Social media and other networking websites have published a video showing rain falling on the statue of King Ramses II located inside the Great Lobby of the Grand Egyptian Museum.
Atef Moftah, the supervisor of the Grand Egyptian Museum project said that denying water would never affect the statue in any way.
The statue of Ramses II was not and will not be affected by rainwater and said that the museum and all of its spaces are in the best state of preservation.
Moftah explained that rainfall was expected and that this was studied while designing the museum and in the event of rain it does not represent any danger to the museum or its holdings.
The rain falling on the lobby area comes was due to the architectural and engineering design of the open lobby of the museum, he continued.
Moftah pointed out that the location of the statue of King Ramses in the foyer is specified in the original design of the museum, as it is placed under a canopy in the foyer area. This is an area in the middle of the museum.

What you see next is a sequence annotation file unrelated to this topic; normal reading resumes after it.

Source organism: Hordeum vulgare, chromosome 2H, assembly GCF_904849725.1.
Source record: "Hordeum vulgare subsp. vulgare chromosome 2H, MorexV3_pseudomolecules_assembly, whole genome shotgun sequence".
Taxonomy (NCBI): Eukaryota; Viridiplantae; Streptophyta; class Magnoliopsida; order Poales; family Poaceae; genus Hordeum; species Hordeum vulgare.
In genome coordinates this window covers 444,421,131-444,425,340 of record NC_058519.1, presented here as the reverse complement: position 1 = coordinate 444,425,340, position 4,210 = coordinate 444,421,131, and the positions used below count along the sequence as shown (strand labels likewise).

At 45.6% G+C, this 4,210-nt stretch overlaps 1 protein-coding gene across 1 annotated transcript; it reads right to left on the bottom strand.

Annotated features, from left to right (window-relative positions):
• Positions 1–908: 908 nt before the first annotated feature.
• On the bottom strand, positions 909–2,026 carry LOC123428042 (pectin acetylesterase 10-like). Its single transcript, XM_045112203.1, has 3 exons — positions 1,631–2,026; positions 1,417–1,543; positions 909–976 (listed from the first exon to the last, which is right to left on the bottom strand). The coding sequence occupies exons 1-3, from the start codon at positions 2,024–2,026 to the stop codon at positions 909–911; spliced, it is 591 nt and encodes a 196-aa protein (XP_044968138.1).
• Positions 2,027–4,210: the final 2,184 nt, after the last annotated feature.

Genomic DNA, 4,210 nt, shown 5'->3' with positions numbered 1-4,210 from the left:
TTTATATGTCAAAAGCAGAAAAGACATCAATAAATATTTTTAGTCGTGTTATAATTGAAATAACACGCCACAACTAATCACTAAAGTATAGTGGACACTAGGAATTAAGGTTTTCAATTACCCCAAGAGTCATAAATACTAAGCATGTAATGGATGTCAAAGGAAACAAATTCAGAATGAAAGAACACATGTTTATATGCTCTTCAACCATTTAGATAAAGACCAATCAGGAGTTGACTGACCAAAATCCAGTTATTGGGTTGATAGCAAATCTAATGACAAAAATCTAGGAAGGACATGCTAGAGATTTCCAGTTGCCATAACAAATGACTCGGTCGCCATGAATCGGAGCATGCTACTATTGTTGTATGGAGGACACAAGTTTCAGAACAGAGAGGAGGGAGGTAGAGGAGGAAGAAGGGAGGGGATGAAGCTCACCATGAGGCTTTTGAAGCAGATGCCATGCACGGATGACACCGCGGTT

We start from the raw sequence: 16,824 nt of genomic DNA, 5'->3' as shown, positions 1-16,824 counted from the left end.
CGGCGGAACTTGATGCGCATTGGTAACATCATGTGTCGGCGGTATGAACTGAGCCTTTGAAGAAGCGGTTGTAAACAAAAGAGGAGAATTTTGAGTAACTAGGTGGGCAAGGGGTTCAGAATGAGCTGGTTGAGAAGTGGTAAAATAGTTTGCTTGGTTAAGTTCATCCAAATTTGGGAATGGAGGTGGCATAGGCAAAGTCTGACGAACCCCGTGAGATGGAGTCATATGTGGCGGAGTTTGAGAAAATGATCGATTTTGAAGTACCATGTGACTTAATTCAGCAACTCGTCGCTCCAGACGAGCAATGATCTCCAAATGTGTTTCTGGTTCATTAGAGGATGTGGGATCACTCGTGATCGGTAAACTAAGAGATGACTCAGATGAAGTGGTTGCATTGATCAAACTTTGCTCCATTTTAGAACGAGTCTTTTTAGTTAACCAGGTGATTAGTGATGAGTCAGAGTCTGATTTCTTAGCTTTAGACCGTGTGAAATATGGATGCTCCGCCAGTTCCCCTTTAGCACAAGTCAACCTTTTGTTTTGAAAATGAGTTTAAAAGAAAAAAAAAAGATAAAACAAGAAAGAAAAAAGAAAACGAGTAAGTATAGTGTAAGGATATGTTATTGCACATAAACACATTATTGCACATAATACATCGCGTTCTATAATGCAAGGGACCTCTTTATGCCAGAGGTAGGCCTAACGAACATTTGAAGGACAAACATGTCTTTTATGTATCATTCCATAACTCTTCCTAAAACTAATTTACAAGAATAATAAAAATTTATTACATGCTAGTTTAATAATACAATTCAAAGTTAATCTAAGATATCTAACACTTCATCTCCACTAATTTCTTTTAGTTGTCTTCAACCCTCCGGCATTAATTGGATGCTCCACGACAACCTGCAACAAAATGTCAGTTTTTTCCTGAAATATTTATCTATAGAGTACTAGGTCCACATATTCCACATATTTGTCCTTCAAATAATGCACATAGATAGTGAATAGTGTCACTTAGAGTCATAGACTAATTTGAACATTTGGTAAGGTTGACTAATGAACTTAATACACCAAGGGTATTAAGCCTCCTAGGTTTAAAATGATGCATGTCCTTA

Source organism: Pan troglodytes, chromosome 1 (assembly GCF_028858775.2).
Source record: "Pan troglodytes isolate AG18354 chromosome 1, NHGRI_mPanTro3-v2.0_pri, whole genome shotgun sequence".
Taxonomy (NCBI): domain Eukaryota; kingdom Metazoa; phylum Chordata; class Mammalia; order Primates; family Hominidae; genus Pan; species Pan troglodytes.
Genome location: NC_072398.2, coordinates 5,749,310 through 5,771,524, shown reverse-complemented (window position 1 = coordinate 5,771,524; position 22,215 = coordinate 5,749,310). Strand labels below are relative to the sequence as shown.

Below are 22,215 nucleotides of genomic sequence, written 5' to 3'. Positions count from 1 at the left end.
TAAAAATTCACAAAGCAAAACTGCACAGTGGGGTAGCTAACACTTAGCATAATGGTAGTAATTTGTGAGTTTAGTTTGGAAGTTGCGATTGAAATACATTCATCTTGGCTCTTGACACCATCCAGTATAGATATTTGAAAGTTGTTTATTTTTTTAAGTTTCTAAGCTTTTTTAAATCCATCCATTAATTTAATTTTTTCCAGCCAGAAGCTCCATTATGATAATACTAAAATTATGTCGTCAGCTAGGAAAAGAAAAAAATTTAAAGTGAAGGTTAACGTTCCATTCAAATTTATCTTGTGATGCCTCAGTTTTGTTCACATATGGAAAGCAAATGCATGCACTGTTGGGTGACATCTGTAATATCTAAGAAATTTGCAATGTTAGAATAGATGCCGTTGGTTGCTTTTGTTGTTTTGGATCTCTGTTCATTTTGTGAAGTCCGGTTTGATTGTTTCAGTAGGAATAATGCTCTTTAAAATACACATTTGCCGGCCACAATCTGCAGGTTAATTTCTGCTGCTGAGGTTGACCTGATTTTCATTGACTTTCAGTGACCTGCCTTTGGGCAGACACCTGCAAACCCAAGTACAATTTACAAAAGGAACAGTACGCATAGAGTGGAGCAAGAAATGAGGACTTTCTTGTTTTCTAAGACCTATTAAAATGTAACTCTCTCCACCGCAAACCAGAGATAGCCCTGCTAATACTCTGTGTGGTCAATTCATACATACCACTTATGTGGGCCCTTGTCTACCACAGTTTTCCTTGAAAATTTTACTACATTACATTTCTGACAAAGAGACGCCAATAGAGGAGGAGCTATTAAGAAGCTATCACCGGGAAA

This area is shaded and its ceiling is covered with hollow aluminum panels that create a slight refraction of sunlight.
It allows the movement of air inside the lobby, depending on ventilation and natural lighting, in order to save energy consumption and also reduce the temperature in the summer, according to Moftah.
Rainfall has also been taken into account by making drainage network, especially in the foyer area, to collect water in a tank for use for future irrigation.
The museum was designed in a scientific, methodical, accurate and well-studied manner that provides visitors with a distinct and appropriate experience: whether in the winter or summer seasons, Moftah said.
The statue of King Ramses, like other huge granite statues, is designed to be displayed in open spaces, he said, stressing that the statue is intact and was not affected by rainwater as it is made of granite.
Likewise, the commercial area of the museum was not affected because it is completely covered.
The museum building, which includes the various exhibition halls, is also completely covered, and no rain water has leaked into it, he said.
The statue of King Ramses II was located in Ramses Square from the 1950’s until 2006 before it was transferred to the museum site.